Dr. Peter Salk vaguely remembers the day he was vaccinated against polio in 1953.
His father, dr. Jonas Salk, made history by creating the polio vaccine at the University of Pittsburgh and vaccinated his family as soon as he felt it was safe and effective.
Although the vaccine has not yet been tested, 9-year-old Peter was one of the first children to ever receive the vaccine.
“My dad brought home a vaccine (and) this scary equipment that neither I nor my brothers really enjoyed seeing,” Salk told USA today. “Large glass syringes and reusable needles that had to be sterilized by boiling over the stove.”
Salk remembers getting the shot while standing next to his brothers in the kitchen of their home outside of Pittsburgh. Two weeks later, the boys visited their father in the DT Watson home for crippled children to receive their second shot. This time, cameras were waiting for them.
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‘I remember hiding for injections. “There was a big rubbish bin next to the fridge and I chose one opportunity to squat behind it and try to make myself invisible,” said Salk. “Which, of course, does not work.”
Cases of polio peaked in the early 1950s, but have killed an average of more than 35,000 people annually each summer for decades, sometimes causing paralysis and death, according to the Centers for Disease Control & Prevention. Public officials have closed swimming pools, movie theaters, amusement parks and other places associated with summer vacations.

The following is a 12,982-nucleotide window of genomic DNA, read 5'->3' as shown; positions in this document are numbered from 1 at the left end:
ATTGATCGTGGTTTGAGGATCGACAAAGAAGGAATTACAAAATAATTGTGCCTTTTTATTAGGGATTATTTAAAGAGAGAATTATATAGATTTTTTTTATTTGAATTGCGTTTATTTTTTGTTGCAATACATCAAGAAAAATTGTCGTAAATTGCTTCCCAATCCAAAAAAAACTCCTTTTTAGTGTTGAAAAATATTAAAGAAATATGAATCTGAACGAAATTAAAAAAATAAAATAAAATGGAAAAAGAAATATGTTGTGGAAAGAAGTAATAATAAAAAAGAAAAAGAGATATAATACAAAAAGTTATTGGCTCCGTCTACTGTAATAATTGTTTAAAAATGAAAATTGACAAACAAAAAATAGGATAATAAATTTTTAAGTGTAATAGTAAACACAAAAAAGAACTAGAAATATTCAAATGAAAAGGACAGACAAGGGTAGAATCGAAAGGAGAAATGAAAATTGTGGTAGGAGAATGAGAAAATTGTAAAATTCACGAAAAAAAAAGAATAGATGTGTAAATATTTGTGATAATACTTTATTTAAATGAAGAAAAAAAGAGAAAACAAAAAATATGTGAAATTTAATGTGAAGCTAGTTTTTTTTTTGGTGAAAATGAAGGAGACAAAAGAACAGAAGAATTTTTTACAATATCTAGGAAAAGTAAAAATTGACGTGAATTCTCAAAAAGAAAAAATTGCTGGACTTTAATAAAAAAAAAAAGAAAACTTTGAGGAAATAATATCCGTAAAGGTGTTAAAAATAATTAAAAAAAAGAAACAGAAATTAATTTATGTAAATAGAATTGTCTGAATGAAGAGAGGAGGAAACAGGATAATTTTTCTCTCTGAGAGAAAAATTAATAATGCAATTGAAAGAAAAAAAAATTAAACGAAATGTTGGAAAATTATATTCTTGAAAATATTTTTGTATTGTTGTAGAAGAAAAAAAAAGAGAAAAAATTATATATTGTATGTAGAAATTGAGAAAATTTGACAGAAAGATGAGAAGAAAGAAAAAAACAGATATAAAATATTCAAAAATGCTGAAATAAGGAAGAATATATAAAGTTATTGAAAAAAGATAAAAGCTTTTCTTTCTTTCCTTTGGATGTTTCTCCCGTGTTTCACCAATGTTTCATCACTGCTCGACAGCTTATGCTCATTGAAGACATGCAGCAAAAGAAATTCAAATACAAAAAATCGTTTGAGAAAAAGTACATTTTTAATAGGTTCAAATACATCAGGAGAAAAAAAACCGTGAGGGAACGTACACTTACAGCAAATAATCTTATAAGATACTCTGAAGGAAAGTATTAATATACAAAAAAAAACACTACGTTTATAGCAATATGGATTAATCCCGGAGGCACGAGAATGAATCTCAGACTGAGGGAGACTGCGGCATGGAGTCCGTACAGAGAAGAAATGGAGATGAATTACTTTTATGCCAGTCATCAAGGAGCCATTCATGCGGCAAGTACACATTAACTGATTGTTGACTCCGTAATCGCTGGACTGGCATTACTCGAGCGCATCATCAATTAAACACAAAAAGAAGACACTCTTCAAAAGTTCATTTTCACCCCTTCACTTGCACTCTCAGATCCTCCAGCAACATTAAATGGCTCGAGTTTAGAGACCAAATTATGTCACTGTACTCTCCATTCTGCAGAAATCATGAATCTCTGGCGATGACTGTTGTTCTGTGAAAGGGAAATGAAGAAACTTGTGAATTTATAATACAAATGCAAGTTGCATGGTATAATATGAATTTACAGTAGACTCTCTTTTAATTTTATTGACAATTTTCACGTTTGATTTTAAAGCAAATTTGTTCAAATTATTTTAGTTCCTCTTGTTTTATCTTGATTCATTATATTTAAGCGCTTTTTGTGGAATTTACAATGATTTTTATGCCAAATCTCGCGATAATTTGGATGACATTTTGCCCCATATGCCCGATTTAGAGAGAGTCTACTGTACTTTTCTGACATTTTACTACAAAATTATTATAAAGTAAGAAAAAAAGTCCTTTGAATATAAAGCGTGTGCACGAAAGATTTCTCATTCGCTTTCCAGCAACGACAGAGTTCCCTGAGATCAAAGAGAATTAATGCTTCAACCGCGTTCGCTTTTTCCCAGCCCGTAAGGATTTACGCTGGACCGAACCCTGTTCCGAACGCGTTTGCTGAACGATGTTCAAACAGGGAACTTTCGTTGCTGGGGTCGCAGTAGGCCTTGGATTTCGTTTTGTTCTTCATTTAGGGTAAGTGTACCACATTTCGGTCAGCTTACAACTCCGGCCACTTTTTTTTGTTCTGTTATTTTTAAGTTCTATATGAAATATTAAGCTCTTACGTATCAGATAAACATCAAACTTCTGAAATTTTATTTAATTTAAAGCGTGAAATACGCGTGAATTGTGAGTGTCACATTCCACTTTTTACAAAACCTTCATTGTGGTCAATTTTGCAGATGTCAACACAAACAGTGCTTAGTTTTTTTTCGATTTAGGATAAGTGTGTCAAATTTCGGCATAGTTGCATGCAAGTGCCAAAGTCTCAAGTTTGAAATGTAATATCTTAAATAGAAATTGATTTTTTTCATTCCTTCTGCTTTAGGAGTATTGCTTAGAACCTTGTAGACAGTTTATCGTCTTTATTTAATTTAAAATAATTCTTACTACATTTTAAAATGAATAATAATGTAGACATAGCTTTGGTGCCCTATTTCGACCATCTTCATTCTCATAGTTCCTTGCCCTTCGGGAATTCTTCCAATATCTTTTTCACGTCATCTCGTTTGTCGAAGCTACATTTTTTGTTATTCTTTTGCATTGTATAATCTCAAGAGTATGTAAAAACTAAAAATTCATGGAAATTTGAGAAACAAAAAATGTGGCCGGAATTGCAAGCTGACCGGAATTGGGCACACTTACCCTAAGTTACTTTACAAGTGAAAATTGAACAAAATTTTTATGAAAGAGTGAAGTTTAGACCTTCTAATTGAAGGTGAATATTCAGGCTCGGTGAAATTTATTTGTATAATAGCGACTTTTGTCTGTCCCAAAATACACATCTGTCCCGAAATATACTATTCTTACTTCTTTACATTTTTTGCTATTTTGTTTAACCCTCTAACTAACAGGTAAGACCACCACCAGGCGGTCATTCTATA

The highly contagious disease spreads through contact with infected feces, often when children have not washed their hands properly, according to the University of Rochester Medical Center.
Jonas Salk’s vaccine helped to eradicate polio from most of the world, something many people hope will happen with the coronavirus vaccine. However, Peter Salk warns that eradicating polio from the United States has been a long and difficult journey, and he does not expect the elimination of COVID-19 to be easier.
Salk is a doctor and part-time professor of infectious diseases at the University of Pittsburgh, where his father developed the polio vaccine. He also heads the Jonas Salk Legacy Foundation.
‘It’s going to be a long road, even getting enough vaccines to people around the world. “This virus does not respect borders,” he said. “It travels by plane all over the world, and unless this virus is found everywhere, it can continue to spread and be a problem.”
Jonas Salk’s polio vaccine was proven safe and effective in 1954 after the largest trial in the country’s history, which included about 1.8 million children. However, it took the US more than 20 years to eradicate polio. According to the CDC, there have been no polio cases in the US since 1979.
About 3 million people, mostly front-line health workers, have been vaccinated against the coronavirus after the US Food and Drug Administration approved COVID-19 vaccines from Pfizer-BioNTech and Moderna.